As Caritas Internationalis and Catholic Relief Services expanded their efforts to respond to the unprecedented flooding throughout Asia following a series of typhoons and accompanying torrential comes news that a 2007 U.S. EPA report, finally released in response to a Freedom of Information Act petition, had acknowledged the looming threat of climate change. The report, suppressed by the Bush administration, issued a call to action to severely curtail U.S. carbon release into the atmosphere lest the nation face catastrophic environmental damage. Needless to say, its directives were ignored by the previous administration.
An update of a 2007 report from the Intergovernmental Panel on Climate Change further corroborates the growing threat of rising sea-level to low-lying, coastal regions where many of the world’s poorest people live. The IPCC says that the pace of climate change-related events is quickening even ahead of the 2007 estimates. In a perfect storm of climate effects, more severe weather is projected to drop larger quantities of rainwater on regions already threatened by sea-level increase and coastal erosion. Typically these are communities that draw their cultural and economic sustenance from the sea. According to the IPCC, sea levels may rise by as much as 18 inches in some areas by 2100, and the ocean waters will become warmer, triggering even more violent storms. Coastal nations in the developed world would be wise to be attentive to these reports and make what preparations they can for sea-level increase that may be now inevitable. But poorer nations are going to need more than climate control treaties, they will need financial support to prevent the worst from happening.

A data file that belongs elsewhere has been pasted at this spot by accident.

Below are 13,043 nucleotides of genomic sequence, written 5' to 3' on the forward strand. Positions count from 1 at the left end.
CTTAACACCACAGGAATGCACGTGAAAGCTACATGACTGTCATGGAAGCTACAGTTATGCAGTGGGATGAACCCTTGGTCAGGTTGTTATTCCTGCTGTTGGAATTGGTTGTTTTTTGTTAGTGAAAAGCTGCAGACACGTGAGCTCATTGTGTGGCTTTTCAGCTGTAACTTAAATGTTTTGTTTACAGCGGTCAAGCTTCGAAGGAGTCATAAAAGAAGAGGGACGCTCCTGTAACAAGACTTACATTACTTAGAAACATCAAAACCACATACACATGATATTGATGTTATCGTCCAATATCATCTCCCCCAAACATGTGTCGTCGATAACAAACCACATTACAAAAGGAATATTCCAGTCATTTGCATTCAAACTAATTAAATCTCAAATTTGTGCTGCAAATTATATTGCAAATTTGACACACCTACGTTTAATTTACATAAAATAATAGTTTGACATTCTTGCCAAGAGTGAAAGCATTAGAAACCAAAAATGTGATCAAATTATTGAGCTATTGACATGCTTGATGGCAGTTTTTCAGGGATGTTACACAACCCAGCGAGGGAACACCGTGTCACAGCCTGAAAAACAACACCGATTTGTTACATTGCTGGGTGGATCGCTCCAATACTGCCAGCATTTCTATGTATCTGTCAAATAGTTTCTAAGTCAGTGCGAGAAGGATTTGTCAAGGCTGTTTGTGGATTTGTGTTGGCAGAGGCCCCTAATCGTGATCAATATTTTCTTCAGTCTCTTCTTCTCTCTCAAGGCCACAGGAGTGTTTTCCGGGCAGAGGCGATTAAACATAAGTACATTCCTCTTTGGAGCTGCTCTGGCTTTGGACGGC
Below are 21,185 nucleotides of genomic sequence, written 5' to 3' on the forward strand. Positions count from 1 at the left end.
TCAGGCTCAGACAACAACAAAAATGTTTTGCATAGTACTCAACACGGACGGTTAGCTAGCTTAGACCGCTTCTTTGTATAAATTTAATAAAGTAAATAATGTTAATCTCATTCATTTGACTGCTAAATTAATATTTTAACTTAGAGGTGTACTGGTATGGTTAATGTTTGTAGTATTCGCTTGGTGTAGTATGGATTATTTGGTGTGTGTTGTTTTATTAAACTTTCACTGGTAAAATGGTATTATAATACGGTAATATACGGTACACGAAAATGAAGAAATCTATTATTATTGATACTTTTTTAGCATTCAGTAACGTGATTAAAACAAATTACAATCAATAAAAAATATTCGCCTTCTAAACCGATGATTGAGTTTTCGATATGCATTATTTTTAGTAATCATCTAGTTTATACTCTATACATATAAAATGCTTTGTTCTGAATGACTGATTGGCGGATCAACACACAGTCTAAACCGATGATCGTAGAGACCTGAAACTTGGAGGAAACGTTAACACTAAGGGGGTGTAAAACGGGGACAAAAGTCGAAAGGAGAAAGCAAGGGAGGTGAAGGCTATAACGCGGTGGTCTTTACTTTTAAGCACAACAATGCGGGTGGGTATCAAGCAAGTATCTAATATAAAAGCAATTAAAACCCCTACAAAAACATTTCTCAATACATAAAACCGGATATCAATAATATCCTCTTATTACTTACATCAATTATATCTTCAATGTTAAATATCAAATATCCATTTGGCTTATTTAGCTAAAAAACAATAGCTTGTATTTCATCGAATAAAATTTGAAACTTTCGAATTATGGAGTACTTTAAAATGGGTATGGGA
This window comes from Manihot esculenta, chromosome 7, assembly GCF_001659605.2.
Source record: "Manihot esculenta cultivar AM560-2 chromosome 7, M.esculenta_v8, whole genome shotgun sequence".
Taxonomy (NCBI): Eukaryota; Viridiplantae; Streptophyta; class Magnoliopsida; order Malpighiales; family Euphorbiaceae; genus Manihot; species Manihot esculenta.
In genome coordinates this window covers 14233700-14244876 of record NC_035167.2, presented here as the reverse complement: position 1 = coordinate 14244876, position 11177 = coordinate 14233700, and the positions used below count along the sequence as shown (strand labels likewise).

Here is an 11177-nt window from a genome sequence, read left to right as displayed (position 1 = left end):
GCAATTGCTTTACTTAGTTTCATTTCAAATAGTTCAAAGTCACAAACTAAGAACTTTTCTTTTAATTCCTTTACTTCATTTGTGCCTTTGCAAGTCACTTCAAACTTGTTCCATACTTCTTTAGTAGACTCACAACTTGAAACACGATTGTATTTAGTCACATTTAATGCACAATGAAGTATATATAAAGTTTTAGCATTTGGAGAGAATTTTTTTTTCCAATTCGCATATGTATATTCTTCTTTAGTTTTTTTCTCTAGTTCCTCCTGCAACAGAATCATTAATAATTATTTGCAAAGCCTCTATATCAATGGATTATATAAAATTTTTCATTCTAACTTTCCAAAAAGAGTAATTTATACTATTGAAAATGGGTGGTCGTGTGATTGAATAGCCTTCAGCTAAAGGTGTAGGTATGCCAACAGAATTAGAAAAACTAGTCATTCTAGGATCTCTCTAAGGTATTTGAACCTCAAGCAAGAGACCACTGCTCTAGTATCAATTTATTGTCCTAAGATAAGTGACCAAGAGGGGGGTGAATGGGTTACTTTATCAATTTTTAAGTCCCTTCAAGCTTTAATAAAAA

Developing countries will need roughly $160 billion annually by 2020 to adapt to climate change and to mitigate its effects, according to CIDSE, an international alliance of Catholic development agencies. Even as we more seriously treat and seek to prevent climate change through new international treaties aimed at controlling climate change gas emissions, the affluent world needs to remember the nations which will be most vulnerable to the changes it may already be too late to head off. They will need shelter from the storm and OECD nations may be the only ones capable of offering it.